n815e replied the topic: #335472 07 Sep 2022 20:32
For me, it’s less important what they are and more important how they are implemented.

The aforementioned paper money from Firefly is beautiful and well made (and thematic). But in most games I can pass on paper currency and would prefer coins or counters.

I really love miniatures, but I don’t want them in everything. Counters, meeples, or standees can be just as great.

I appreciate games that have an artistic vision and have components that fit it. And games that have an eye towards components that are functionally useful to playing the game.

That tower in El Grande doesn’t just look cool, it’s perfect for hiding the cubes. The king piece stands out and is easy to handle.

The order dials for Star Wars Armada aren’t pretty, but they are easy to hold and use, they keep the information hidden and they stack so you know exactly which one is coming next.

I see “fiddly” used for games that require you to move lots of pieces, but it’s really about having to move pieces in a game where the moving of pieces was poorly considered in the physical design.

If you can combine artistic vision, identifiability and functionality into your pieces, you are doing it right.
Sagrilarus's Avatar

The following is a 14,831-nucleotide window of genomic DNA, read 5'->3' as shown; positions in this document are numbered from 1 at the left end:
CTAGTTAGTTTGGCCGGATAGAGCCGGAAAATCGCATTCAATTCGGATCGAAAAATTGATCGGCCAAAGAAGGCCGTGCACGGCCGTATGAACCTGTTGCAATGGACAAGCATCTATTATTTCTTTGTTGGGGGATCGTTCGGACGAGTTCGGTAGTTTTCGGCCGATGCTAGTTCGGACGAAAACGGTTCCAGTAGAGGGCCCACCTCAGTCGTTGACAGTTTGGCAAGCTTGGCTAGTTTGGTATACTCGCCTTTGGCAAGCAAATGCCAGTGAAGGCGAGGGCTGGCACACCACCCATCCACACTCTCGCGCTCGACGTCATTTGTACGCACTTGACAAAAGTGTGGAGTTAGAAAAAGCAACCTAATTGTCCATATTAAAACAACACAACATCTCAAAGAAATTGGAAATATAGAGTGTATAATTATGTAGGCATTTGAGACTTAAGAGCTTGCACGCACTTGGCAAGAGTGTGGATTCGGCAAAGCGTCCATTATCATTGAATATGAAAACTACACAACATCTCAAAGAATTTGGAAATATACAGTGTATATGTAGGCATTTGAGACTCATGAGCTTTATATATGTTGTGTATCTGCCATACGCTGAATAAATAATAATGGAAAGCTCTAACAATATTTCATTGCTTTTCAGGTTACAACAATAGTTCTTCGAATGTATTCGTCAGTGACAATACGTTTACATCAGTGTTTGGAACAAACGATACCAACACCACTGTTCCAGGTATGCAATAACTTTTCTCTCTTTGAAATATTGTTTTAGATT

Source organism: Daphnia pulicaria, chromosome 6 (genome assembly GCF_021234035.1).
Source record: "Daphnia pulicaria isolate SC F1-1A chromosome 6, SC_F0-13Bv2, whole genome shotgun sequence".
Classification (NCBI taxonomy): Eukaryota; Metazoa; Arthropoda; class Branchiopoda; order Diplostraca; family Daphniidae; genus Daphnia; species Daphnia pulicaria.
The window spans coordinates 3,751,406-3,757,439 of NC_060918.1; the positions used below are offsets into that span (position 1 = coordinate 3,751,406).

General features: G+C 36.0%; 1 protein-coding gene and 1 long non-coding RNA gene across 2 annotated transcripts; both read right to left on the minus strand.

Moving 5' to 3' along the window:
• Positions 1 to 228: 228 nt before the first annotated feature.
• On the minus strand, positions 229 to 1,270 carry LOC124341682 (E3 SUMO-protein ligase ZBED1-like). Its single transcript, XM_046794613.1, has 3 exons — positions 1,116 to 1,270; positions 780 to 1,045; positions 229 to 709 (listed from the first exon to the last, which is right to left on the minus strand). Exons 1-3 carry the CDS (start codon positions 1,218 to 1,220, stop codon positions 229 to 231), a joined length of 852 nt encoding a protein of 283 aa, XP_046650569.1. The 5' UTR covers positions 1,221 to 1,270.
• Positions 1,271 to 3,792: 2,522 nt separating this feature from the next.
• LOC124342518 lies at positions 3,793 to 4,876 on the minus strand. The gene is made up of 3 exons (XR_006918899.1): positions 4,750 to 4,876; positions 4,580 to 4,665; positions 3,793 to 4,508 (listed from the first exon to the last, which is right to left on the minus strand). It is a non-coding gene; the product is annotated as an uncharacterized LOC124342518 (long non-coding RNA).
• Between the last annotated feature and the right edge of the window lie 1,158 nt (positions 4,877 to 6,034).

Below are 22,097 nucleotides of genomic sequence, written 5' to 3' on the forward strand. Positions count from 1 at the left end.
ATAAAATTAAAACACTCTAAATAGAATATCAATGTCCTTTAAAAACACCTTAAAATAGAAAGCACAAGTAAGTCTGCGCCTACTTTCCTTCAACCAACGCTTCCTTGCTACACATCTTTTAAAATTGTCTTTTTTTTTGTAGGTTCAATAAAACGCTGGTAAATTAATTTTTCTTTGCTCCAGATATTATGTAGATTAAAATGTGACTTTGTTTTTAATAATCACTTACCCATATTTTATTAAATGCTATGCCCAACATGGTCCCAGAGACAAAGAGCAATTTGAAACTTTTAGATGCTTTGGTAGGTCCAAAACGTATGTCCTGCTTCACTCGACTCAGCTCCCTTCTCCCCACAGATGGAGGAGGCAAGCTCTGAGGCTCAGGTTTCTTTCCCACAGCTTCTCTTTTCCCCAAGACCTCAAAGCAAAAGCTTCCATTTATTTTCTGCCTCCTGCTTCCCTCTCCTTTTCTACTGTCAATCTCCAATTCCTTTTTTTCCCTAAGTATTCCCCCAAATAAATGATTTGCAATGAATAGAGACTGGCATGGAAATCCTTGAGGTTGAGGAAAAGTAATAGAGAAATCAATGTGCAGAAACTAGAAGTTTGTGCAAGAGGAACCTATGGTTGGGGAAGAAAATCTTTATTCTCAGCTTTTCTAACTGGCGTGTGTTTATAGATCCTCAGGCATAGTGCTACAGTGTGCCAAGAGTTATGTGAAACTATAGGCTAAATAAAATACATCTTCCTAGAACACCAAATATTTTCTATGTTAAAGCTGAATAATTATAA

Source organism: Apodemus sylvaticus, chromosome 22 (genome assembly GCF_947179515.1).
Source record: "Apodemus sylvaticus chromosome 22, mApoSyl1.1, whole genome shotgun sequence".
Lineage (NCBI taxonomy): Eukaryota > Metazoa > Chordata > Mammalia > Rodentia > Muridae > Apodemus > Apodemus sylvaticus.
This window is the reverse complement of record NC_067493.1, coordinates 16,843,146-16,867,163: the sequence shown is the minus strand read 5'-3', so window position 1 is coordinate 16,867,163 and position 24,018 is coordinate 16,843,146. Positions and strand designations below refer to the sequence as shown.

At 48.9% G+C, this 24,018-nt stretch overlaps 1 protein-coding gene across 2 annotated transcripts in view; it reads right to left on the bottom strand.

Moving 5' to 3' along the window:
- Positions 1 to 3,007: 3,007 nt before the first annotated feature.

Sagrilarus replied the topic: #335473 07 Sep 2022 21:11

n815e wrote: For me, it’s less important what they are and more important how they are implemented.

The aforementioned paper money from Firefly is beautiful and well made (and thematic). But in most games I can pass on paper currency and would prefer coins or counters.

I really love miniatures, but I don’t want them in everything. Counters, meeples, or standees can be just as great.

I appreciate games that have an artistic vision and have components that fit it. And games that have an eye towards components that are functionally useful to playing the game.

That tower in El Grande doesn’t just look cool, it’s perfect for hiding the cubes. The king piece stands out and is easy to handle.

The order dials for Star Wars Armada aren’t pretty, but they are easy to hold and use, they keep the information hidden and they stack so you know exactly which one is coming next.

I see “fiddly” used for games that require you to move lots of pieces, but it’s really about having to move pieces in a game where the moving of pieces was poorly considered in the physical design.